- Rebuttals to “Agile won’t work here” based on the excuse and who’s giving it from Jeff Gothelf.
In UX, design, and customer-first approaches:
- A thread from Dan Abramov that started about a drawback of TDD, but caught my attention because he emphasized that nothing beats actually using a product to get a good understanding of it.
- Nate Sanders talked about the importance of involving engineers in discovery.
- Andy Budd points out that design research is about finding the problems your users face, not just solutions.
- A poem illustrating designer perspective vs user perspective.
- A fun illustration of how users see unlabelled icons.
- I like this fill-in-the-blank exercise from Cindy Alvarez to make the why of what you’re developing clear.
On how teams work, communication, and collaboration:
- Liz Keogh describes how it takes three tries to work with WIP limits: first people ignore them, then they feel bad about ignoring them, then they actually start staying within them. I wouldn’t be surprised if other changes evolve similarly.
- A reminder not to get too caught up in pedantics from @vandroidhelsing.
- A simple development maturity model from Richard Minerich
- On the value of stating the wrong answer instead of asking a question
- Elisabeth Hendrickson asked a question about wide band delphi and 68% of people (including myself) didn’t know what it was
- There’s a nice one-pager on agile testing from Janet Gregory and Lisa Crispin.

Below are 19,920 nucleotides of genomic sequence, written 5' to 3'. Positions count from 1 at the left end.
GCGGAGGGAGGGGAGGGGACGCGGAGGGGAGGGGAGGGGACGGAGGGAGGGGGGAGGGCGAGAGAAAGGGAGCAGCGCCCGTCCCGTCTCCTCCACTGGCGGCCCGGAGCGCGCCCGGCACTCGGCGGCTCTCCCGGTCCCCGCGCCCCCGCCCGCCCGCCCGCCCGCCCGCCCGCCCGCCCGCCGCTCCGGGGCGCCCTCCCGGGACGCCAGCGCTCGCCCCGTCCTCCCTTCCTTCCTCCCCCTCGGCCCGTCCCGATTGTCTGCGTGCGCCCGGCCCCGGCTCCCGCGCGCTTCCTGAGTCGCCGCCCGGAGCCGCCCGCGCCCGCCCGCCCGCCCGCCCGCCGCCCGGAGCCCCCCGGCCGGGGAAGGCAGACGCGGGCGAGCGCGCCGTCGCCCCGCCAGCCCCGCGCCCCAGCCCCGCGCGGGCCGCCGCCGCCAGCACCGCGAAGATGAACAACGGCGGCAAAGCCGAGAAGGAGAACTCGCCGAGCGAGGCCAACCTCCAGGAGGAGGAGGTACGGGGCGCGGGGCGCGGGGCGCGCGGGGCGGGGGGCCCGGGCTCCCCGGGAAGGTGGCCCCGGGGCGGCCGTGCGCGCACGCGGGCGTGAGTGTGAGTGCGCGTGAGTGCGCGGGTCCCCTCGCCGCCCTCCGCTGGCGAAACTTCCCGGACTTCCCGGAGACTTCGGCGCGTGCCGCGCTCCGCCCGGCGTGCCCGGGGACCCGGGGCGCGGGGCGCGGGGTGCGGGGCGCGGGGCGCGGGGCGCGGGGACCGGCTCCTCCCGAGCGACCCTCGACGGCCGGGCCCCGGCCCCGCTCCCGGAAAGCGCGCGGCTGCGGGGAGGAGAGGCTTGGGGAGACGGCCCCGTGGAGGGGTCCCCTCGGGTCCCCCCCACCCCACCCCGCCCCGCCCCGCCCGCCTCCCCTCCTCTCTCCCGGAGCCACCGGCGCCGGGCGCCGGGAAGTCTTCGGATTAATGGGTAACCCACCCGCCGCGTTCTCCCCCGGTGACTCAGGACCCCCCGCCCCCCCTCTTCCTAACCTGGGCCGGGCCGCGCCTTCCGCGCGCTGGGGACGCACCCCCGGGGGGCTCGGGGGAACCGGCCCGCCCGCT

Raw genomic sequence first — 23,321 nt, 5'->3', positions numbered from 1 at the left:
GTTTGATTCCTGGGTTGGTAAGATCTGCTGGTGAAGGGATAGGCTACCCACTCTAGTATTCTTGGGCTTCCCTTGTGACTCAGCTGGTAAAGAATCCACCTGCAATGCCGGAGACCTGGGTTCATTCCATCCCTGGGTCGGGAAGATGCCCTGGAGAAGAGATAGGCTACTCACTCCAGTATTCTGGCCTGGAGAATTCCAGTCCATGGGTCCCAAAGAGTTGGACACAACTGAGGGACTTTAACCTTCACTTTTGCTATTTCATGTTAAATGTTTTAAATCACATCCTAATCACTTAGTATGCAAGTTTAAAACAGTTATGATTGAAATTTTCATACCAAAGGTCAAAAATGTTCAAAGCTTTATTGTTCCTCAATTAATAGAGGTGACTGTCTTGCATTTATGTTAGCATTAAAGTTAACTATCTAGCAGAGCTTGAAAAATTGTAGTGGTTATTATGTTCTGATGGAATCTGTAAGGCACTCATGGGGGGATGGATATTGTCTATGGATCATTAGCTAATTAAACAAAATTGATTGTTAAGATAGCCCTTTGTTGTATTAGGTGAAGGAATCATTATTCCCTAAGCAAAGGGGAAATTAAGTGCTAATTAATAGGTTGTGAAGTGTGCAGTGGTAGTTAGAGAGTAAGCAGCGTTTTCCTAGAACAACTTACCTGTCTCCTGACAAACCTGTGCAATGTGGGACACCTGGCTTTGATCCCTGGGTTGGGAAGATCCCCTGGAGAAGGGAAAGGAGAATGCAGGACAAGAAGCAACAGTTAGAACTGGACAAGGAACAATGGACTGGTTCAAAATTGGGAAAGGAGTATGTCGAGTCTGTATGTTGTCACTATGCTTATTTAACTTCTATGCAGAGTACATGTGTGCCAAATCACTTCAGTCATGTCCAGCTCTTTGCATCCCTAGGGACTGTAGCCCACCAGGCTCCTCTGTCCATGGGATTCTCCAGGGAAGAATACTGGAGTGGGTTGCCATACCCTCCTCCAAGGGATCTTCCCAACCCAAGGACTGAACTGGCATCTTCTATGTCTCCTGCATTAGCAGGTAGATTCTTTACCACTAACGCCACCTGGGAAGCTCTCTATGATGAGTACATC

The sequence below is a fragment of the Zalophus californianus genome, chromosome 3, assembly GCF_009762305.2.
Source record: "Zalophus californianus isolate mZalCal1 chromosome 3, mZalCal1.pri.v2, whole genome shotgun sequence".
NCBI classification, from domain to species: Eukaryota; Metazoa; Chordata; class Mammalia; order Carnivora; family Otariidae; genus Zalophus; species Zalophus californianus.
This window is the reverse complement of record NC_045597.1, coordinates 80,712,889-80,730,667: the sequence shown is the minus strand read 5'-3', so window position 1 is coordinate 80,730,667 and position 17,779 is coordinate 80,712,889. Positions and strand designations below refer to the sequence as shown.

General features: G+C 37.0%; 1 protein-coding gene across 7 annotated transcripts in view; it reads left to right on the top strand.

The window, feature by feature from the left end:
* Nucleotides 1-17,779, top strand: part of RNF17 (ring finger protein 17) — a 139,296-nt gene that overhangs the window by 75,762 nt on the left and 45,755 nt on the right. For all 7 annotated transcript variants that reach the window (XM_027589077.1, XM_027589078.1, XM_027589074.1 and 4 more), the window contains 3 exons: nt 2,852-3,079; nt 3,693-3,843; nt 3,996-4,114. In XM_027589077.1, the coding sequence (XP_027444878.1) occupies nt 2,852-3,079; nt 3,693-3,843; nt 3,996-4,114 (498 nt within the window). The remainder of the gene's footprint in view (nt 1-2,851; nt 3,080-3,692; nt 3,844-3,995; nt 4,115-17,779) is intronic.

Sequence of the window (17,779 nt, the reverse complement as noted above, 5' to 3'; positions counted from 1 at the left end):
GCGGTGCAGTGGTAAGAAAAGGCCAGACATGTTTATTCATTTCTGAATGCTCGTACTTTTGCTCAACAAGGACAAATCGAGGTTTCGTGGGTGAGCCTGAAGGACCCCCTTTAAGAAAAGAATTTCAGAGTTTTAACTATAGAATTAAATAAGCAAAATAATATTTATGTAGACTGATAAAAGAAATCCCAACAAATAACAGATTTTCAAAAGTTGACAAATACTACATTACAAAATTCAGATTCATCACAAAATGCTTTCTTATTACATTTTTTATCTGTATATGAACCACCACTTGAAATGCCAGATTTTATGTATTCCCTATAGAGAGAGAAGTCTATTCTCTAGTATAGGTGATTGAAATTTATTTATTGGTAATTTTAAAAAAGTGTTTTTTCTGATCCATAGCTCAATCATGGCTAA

- How to run a Lean Coffee from Matt Heusser
- Some commentary on how agile started technical and has ended up as a project management thing.
- I love this scale for describing complexity from Liz Keogh.
Other miscellaneous testing stuff:
- In March I bookmarked a tweet about Janet Gregory’s Whole Team Testing course, and I’m now going to be taking the course in February.
- Ministry of Testing asked about testing tools
- The concept of “qualtability” raised by Richard Bradshaw but originally from Anne-Marie Charrett.
- Is going live with the least testing possible our goal? Beware of throwing away things that aren’t actually waste.
- On Mob Programming – “quality goes down as the number of people touching the code independently goes up.” (emphasis mine)
- Related to that, evidently company org structure is the biggest predictor of the number of bugs in code, not the code itself.
- Ministry of Testing asked “what should not be automated“, which I’ve been known to ask in job interviews.
Several things made it into my bookmarks but are still on my “read/watch/do later” list:
- Myles Lewando drew my attention to Design for Developers by Sarah Drasner.
- Vladimir Tarasov suggested this article on How Complex Systems Fail should be required reading for all testers.
- “An Elegant Puzzle“, thanks to the recommendation from Charity Majors.
- An executive crash course on the DevOps phenomenon from Nicole Forsgren.
- This article on testing structure changes from Kent Beck.
- The “Shape Up” way of working from Jason Fried. Alan Page highlights this quote: “Therefore we think of QA as a level-up, not a gate or a check-point that all work must go through. We’re much better off with QA than without it. But we don’t depend on QA to ship quality features that work as they should.”
- “Escaping the Build Trap” because of the connection Richard Bradshaw pointed out with effective testing.
- “The North Star Playbook”, yet another way of working, this one from John Cutler and co.
- “Leading Quality” thanks to this slew of recommendations.
- I want to try Armstrong, an app for exploratory testing that Richard Bradshaw highlighted.
- “Operations Anti-Patterns with DevOps Solutions” from Jeff Smith.
Finally, just for fun, there was this figure of a black hole published at 1:1 scale.
And that, folks, was my year on Twitter.